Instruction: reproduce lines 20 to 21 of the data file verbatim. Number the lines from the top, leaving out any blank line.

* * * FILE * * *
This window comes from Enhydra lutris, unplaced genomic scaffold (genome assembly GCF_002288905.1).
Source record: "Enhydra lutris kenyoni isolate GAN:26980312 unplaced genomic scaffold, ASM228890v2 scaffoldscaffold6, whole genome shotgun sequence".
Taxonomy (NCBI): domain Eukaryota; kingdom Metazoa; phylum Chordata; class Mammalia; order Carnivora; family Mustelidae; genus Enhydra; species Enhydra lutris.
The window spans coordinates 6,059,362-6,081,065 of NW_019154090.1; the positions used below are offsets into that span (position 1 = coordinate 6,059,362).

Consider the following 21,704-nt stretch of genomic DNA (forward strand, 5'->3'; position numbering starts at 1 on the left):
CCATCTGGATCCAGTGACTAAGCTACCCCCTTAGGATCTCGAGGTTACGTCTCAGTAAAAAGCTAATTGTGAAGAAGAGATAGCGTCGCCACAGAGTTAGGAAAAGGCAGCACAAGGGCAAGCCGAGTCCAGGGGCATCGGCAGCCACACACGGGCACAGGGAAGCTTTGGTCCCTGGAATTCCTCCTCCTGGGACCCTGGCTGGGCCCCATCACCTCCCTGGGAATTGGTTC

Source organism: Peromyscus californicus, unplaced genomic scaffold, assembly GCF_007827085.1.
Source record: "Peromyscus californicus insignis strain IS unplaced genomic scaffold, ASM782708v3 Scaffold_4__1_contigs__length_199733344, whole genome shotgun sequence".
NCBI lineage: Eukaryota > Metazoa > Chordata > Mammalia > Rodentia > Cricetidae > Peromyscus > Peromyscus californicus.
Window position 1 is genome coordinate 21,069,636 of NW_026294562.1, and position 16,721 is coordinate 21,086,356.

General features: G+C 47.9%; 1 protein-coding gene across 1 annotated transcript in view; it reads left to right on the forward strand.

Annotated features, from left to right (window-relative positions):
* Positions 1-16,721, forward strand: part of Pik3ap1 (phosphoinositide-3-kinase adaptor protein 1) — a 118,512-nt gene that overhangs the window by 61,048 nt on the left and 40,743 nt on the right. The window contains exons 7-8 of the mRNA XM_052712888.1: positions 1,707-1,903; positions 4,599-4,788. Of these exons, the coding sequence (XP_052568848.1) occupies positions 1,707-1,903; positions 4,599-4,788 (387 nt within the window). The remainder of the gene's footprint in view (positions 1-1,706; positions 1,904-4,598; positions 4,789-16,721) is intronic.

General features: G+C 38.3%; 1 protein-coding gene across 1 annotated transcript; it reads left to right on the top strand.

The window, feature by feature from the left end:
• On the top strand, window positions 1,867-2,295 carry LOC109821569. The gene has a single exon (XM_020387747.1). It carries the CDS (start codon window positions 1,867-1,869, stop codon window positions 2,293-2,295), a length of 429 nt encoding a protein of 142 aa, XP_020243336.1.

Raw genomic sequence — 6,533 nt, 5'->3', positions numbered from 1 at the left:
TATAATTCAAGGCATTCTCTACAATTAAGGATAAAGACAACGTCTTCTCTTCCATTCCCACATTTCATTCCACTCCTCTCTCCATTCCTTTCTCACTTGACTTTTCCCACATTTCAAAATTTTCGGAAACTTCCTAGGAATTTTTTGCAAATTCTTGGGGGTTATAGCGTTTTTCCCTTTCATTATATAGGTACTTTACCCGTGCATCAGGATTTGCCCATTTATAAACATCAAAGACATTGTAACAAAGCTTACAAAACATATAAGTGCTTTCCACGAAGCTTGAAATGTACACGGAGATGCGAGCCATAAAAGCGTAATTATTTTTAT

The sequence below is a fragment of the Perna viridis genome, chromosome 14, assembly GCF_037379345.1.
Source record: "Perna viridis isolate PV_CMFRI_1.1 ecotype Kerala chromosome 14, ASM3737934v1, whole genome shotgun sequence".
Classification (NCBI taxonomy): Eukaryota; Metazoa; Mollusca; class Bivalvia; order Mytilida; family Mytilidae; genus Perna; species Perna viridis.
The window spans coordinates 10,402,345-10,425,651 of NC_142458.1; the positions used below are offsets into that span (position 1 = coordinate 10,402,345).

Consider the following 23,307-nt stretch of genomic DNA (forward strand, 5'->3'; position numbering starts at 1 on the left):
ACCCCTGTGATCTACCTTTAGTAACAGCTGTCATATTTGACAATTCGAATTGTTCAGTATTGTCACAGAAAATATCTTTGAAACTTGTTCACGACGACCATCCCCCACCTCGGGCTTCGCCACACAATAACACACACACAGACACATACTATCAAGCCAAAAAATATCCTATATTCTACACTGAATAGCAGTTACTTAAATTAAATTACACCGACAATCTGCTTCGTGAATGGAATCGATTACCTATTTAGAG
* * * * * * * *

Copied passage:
Source record: "Perna viridis isolate PV_CMFRI_1.1 ecotype Kerala chromosome 14, ASM3737934v1, whole genome shotgun sequence".
Classification (NCBI taxonomy): Eukaryota; Metazoa; Mollusca; class Bivalvia; order Mytilida; family Mytilidae; genus Perna; species Perna viridis.